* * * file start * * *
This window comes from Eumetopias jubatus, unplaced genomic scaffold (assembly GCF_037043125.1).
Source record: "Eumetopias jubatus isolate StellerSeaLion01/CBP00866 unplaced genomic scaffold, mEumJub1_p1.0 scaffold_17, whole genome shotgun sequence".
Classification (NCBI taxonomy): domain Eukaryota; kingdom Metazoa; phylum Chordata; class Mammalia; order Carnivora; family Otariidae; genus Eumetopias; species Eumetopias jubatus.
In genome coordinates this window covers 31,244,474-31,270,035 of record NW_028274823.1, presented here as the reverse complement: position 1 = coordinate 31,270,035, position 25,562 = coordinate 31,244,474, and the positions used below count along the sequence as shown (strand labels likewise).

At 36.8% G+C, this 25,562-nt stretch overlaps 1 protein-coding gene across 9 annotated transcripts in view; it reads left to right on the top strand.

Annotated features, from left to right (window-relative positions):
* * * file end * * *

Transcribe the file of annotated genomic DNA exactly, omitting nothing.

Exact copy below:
This window comes from Eumetopias jubatus, unplaced genomic scaffold (assembly GCF_037043125.1).
Source record: "Eumetopias jubatus isolate StellerSeaLion01/CBP00866 unplaced genomic scaffold, mEumJub1_p1.0 scaffold_17, whole genome shotgun sequence".
Classification (NCBI taxonomy): domain Eukaryota; kingdom Metazoa; phylum Chordata; class Mammalia; order Carnivora; family Otariidae; genus Eumetopias; species Eumetopias jubatus.
In genome coordinates this window covers 31,244,474-31,270,035 of record NW_028274823.1, presented here as the reverse complement: position 1 = coordinate 31,270,035, position 25,562 = coordinate 31,244,474, and the positions used below count along the sequence as shown (strand labels likewise).

At 36.8% G+C, this 25,562-nt stretch overlaps 1 protein-coding gene across 9 annotated transcripts in view; it reads left to right on the top strand.

Annotated features, from left to right (window-relative positions):